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Product Reviews

3 (67% helpful)

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  1.  A Marvellously Eclectic Mix


    Klaxons are a band that few will be unfamiliar with by the end of 2007. There pioneering album Myths Of The Future has won all kinds of acclaim (Mercury Prize included) the highlights of which are being used to soundtrack pretty much every single Channel 4 show ever shown.
    But with a sound that has obviously impressed a lot of people, where do Klaxons themselves draw inspiration from?
    A Bugged Out Mix By Klaxons is probably the most eclectic dance mix I have ever heard in my life, including Blur, Josef K, Wu Tang Clan and Roy Orbison. By mixing these vastly differing songs together, Klaxons give a few clues to their own sound. For every song that is gritty and noisy, there is one to match with beautiful melodies and great pop sensibilites; much like the band themselves.
    A wouldn't say that these 2 CDs would be an ideal soundtrack to a massive party, but for is a great soundtrack for a brisk walk or just hanging out.
    A great album for those interested in the roots of that Klaxons sound.

  2.  A great experimental effort


    Battles is a band that are well and truly the sum of their parts. They comprise ex Helmut musicians and an experimental jazz artist. On paper...it really shouldn't work as well as it does.
    The first track that caught my attention was the single 'Atlas', a pounding call to arms of a beat, peppered with vocoded samples and chugging guitars.
    Some journalists have referred to this band as 'math-rock', but that doesn't really fit in with the way I have understood the band so far. Sure, it combines a lot of the clinical beats, time signatures and pendulum accuracy that are key characteristics to the genre, but there is a lot more in these songs than an awkward rhythm. There is, by turns, heart, warmth, aggression and an almost obsessive desire to create an album that cannot be directly linked to any particular influence and has no particular forebear (as of yet).
    A standout album that is really an inspiration of what can be achieved with imagination and skill.

  3.  A Great Electro-dance album


    I saw Shy Child live recently and felt compelled to get as much music of theirs as I could. What is immediately amazing about them as a band, is that there is only two of them. One plays the 'Key-tar' and the other plays the drums. Depite this they sound so full and sonically accomplished.
    The stand-out track is definitely 'Noise Won't Stop'. This song has a jerky 'samba-esque' feel to the beat during the verse, before kicking into a shout along riotous chorus.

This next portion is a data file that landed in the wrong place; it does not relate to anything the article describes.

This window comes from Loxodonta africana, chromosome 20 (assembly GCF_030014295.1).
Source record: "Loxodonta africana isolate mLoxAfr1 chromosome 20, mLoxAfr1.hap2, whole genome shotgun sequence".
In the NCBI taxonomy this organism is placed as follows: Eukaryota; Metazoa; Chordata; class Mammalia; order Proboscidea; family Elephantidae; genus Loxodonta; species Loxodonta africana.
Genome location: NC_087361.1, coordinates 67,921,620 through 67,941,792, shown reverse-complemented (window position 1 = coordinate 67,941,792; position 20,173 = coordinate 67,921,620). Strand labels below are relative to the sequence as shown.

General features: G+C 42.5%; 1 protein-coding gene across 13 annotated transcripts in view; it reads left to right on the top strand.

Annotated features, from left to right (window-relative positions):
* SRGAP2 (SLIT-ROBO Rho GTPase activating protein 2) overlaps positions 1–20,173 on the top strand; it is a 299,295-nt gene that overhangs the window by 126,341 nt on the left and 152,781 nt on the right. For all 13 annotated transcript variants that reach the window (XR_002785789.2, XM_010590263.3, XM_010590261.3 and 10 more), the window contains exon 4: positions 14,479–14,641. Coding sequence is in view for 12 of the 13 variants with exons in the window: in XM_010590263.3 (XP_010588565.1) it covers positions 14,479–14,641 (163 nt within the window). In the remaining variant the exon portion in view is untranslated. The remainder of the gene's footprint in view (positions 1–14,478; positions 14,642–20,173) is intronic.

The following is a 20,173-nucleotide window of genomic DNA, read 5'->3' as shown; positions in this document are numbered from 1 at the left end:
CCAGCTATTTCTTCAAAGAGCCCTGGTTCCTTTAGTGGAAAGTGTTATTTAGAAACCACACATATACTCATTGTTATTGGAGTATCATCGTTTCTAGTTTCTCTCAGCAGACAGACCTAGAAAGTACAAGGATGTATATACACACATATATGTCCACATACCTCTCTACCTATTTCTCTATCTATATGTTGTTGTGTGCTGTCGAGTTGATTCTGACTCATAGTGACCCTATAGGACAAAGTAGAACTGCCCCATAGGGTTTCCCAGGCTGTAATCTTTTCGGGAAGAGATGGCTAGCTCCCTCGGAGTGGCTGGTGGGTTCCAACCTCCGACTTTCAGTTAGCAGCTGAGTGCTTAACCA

Shy Child are the best kind of new band; they bring something completely fresh and different to the table of the bands being lazily labelled 'nu-rave' by journalists. They have the beats, melodies, intelligent and often heart-felt lyrics and best of all, they really pull it off on stage as well.
    A really worthy debut album.

  4.  Fresh, new Brazilian electro-disco


    The first thing that gripped me about CSS' debut album is how much it reminded me of the New York disco scene of the late 70's to the early 80's. This was refreshing as it is a genre which hasn't been repeatedly revived hundreds of times since is carnation (see Bloc Party et al angular guitar from Television and Gang Of Four).
    The genius though is derived through lead singer Lovefoxxx's lyrical imagination. The song titles give away the topics fairly easily, but this is no bad thing. This is a band who wear their agenda on their collective sleeve. This band is about fun, love, sex and dancing and I for one welcome a group who aren't doom laden or lovelorn.
    This album is like the soundtrack to every debauched night out you will ever have and utterly essential to anyone who enjoys danceable beats, hummable tunes and tongue-in-cheek lyrics.
    Their live shows are also energy-filled spectacles that really show that these guys aren't all talk.

  5.  Beyond the toilet humour, a biting political satire


    Those who watched and loved Family Guy (I think thats probably everyone reading this), were undoubtedly excited about the prospect of another Seth Macfarlane project.
    Unlike Family Guy, American Dad doesn't rely on the comedy device of the absurd flashbacks and the fantastical situations Peter Griffin found himself in.
    What lies at the basis of American Dad is an animated reaction to the political state of 21st century america. The jokes about George Bush's government come thick and fast, with the lead character (Stan) being an exaggerated symbol of republican america's attitudes towards world affairs. Topics raised include immigation, terrorism, religion and homeland security. This might sound too heavy for a comedy show, but all subjects are dealt with in an ironic way. The comedy (clearly aimed at liberals) comes from the bigotted Stan and his prejudices.
    I enjoyed this series but felt that often it missed the mark. It lacks the immediacy of shows like Family Guy and The Simpsons and doesn't feel like a progression from these family based animations.
    The Smith family aren't too far removed from the Griffins, which makes me feel that this project may be slightly lazy in writing terms. The jokes aren't as funny as the aforementioned shows and it doesn't make as bigger impact on the viewer.
    A truly exceptional show would not be centred around an american family with 2 point 4 children and a talking pet.
    If Macfarlane starts any new projects, perhaps he should be more progressive in the basis of the show and focus on creating something altogether new and exciting.
    That said, this is still a show which deals in the kind of adult humour that made Family Guy such a resounding success.